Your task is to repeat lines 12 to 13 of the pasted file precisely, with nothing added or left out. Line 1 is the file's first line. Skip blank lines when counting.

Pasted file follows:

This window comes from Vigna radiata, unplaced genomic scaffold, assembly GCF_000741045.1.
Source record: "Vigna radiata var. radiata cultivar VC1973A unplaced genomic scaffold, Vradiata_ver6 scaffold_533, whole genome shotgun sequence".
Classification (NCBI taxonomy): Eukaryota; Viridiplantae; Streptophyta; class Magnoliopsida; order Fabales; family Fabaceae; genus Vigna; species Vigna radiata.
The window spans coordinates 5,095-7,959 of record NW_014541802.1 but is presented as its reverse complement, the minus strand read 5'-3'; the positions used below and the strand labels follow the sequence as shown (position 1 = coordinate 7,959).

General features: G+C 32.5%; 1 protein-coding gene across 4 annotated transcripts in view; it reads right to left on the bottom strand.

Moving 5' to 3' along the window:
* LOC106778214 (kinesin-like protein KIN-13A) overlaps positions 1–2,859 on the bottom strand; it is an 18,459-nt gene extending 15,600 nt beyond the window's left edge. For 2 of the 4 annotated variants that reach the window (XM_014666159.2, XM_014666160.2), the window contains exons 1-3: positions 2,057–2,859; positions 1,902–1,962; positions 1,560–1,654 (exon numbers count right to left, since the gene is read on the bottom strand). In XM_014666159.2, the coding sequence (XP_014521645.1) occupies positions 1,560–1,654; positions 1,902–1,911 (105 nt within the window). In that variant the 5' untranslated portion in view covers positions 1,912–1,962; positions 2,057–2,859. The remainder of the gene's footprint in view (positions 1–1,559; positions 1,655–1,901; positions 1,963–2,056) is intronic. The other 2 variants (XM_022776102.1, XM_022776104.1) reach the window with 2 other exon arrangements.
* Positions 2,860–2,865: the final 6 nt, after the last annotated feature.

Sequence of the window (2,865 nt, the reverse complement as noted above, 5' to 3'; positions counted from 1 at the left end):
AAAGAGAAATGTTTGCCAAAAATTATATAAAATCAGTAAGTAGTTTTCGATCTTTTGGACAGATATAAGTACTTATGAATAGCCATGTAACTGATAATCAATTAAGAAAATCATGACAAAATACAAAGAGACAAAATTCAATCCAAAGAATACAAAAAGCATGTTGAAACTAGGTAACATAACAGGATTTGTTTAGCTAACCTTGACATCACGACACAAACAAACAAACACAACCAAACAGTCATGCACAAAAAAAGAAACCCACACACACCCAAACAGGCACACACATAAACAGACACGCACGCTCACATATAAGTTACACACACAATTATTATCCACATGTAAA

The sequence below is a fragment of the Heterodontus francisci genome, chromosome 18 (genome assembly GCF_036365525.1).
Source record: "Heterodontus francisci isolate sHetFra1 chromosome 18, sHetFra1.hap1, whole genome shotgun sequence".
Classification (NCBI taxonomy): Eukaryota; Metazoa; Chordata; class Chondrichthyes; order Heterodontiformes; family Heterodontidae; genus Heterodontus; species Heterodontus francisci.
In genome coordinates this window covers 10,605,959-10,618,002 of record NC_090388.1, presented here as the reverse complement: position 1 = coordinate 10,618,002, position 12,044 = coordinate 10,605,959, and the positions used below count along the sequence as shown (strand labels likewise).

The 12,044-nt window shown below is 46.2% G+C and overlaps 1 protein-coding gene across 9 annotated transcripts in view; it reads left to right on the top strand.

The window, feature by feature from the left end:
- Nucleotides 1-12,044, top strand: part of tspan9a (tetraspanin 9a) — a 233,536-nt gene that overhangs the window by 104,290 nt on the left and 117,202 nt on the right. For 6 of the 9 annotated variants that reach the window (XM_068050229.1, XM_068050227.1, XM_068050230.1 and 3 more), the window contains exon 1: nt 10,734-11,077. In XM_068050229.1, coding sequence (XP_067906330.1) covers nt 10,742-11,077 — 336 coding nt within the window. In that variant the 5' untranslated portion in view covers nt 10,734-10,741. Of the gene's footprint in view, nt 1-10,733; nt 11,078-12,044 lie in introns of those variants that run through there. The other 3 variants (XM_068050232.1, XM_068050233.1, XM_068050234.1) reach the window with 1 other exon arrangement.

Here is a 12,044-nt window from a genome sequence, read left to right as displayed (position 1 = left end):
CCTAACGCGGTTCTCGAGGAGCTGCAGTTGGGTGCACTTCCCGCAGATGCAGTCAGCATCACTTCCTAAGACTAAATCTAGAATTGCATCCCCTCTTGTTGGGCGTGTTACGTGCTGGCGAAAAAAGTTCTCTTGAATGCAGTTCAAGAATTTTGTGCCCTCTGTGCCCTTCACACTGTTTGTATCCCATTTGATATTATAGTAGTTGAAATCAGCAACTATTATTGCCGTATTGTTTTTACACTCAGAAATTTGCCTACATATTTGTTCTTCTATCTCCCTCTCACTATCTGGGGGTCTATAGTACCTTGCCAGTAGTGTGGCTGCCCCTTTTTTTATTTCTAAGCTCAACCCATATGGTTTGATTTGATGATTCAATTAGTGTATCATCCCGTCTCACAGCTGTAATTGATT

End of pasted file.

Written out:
Source record: "Heterodontus francisci isolate sHetFra1 chromosome 18, sHetFra1.hap1, whole genome shotgun sequence".
Classification (NCBI taxonomy): Eukaryota; Metazoa; Chordata; class Chondrichthyes; order Heterodontiformes; family Heterodontidae; genus Heterodontus; species Heterodontus francisci.